(Originally published in The Somerville Times, link to original article here.)
by: Jordan Deschenes
May 3, 2017
Somerville’s Board of Aldermen held an official meeting on Thursday to officially discuss a variety of items, most notably a communication from Mayor Joe Curtatone regarding infrastructure redevelopment.
Mayor Curtatone’s communication pertained to the city’s outdated sewage system, the redevelopment of which he considered a responsibility to both the state and the city’s SomerVision Comprehensive Plan.
“Infrastructure … is one priority that is not optional. We can’t just kick this can down the road any longer,” said Curtatone. “I’m not gonna sugar coat this. I never have, and I’m not gonna start tonight. It will take significant investment to undergo our most significant infrastructure projects.”
To explain specific strategies required to meet such needs, Curtatone invited Richard E. Raiche, Director of the Somerville’s Engineering Department, to give a presentation.
Raiche revealed that the city’s outdated drainage pipe system is “taxed beyond capacity” during heavy rainfall, resulting in substantial flooding in downtown business districts like Union Square. Historically, most of Somerville’s drainage infrastructure was built as a one-pipe system, an antiquated practice that does not separate sewage and rainwater. Continue reading
(Originally published in The Somerville Times. Link to original article here.)
By Jordan Deschenes
April 26, 2017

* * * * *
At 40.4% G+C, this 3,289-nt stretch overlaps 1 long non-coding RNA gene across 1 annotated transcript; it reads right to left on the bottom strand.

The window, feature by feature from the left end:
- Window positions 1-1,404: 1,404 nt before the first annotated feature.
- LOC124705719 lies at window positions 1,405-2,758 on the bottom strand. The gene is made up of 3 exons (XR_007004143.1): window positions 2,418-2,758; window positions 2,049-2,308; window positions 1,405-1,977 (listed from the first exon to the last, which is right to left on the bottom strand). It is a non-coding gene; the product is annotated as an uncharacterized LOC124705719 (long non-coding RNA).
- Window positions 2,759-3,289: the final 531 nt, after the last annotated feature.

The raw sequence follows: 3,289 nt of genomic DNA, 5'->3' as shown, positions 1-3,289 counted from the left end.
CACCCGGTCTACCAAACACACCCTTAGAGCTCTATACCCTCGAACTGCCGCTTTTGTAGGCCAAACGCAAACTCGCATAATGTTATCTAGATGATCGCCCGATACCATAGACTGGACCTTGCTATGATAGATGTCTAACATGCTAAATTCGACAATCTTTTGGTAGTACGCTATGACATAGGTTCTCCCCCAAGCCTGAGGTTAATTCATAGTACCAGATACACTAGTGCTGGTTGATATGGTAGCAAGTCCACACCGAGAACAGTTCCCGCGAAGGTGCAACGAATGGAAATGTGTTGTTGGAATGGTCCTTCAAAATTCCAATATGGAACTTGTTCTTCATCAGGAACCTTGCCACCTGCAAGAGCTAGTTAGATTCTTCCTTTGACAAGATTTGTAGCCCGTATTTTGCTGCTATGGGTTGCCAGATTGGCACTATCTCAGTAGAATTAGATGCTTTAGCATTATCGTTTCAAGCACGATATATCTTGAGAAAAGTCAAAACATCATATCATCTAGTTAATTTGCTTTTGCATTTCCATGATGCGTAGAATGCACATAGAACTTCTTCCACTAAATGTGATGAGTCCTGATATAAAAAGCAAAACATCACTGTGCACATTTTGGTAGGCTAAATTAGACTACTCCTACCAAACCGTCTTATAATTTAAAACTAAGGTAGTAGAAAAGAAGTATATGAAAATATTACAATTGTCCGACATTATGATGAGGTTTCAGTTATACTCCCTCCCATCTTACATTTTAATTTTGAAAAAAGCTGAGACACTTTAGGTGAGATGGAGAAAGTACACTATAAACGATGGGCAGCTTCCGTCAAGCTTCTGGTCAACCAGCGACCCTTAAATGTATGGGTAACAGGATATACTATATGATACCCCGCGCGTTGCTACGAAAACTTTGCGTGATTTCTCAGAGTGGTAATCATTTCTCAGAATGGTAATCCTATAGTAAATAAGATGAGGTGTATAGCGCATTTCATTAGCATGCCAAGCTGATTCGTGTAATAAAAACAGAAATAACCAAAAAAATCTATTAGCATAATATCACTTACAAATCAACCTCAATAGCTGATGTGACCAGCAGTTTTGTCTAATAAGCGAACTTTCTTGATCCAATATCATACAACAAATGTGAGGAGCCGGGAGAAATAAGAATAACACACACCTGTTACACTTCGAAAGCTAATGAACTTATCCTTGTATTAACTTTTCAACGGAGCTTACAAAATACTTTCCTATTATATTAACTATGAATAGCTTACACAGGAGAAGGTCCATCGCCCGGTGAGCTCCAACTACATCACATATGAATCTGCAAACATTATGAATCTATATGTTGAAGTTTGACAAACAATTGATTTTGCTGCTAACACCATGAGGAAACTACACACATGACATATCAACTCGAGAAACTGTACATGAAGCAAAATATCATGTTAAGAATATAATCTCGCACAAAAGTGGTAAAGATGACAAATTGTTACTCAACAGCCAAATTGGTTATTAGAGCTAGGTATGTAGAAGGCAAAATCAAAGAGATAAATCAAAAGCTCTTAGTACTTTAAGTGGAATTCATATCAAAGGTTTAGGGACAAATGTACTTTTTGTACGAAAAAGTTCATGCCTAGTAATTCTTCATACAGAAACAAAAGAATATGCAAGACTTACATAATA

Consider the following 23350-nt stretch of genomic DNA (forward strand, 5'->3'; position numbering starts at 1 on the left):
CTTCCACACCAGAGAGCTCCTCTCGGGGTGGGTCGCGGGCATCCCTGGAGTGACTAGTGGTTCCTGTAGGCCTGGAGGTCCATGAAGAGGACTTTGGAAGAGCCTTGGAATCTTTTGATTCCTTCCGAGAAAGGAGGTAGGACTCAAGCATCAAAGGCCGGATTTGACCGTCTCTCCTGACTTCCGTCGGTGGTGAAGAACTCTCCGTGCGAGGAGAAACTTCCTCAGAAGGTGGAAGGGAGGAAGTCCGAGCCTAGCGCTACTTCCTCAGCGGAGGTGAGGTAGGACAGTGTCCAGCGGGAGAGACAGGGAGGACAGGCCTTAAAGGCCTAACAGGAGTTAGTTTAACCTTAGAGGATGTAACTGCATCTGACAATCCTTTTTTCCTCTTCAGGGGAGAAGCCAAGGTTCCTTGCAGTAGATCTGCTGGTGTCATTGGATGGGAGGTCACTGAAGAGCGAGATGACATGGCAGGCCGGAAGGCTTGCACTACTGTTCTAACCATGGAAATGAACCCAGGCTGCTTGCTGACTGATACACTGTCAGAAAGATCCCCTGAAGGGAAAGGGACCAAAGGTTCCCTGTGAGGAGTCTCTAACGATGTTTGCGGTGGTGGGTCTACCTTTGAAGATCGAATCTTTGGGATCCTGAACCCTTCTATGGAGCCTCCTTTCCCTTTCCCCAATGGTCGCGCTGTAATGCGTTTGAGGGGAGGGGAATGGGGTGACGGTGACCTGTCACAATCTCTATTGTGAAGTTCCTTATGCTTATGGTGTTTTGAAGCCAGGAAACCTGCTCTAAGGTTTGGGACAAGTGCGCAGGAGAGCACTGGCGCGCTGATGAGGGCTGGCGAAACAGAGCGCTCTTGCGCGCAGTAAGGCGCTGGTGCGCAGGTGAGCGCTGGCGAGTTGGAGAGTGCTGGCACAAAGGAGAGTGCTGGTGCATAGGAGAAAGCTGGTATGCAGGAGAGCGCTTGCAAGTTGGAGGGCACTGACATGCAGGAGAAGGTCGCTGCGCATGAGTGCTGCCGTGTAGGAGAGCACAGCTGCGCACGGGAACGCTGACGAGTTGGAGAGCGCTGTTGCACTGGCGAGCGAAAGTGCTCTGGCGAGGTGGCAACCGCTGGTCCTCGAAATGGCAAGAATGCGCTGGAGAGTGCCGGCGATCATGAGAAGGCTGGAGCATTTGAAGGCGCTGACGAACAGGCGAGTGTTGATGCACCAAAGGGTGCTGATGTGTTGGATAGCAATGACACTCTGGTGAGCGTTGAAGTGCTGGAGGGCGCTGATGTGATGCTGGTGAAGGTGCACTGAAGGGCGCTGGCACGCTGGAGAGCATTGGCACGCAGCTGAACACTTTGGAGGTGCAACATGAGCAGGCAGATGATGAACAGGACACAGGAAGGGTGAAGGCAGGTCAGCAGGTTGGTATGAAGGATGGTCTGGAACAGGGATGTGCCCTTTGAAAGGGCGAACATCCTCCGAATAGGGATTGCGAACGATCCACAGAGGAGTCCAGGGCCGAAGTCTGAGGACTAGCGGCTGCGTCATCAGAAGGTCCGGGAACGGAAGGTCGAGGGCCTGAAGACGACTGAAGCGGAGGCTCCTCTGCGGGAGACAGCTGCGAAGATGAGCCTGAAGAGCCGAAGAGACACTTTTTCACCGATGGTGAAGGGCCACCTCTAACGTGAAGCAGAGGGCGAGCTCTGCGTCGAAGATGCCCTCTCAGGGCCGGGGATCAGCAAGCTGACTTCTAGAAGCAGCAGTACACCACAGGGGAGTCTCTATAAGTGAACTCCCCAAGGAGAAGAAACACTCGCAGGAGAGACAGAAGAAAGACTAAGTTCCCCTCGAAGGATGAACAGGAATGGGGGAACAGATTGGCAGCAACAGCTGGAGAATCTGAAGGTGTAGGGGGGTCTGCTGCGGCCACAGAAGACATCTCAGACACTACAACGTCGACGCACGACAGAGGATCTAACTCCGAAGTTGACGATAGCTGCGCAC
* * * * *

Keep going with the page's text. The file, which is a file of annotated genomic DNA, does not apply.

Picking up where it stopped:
SOMERVILLE, MA—Somerville’s Legislative Matters Committee met last Thursday to discuss four major items related to ordinances, two of which were recommended for passage by the Board of Aldermen. The meeting was cut short by a half-hour due to an ongoing City Planning Board Meeting that several aldermen needed to attend, including the Committee Chairwoman, Mary Jo Rossetti.
“We spent just under an hour’s time on this particular issue,” observed Rossetti at the end of the meeting, referring to a grant-related ordinance still in discussion stages.
“And we passed two ordinances!” exclaimed Tim Snyder, Somerville’s Director of Intergovernmental Affairs.
By: Jordan Deschenes
(Note: This is the unedited version of an article I wrote for The American Moderate, which can be found here)
On January 26, the U.S.-China Economic and Security Review Commission held a pre-litigation hearing about Chinese investment in the United States. During the “Industry Case Studies” portion of the hearing, the concerns of panel members’ testimonies centered mainly on China’s near-monopolistic grip on advanced American industries.
Notably, several of the panelists addressed growing Chinese authority over certain American food and agriculture practices such as farming and animal husbandry.
Patrick Woodall, the director of the Food and Water Watch, talked specifically about Chinese manipulation of the pork industry since the implementation of its most recent Five-Year Plan. He accused the Chinese government of setting up certain American farms as “export-platforms for agro-business” that will drive up pork prices on a global scale. Continue reading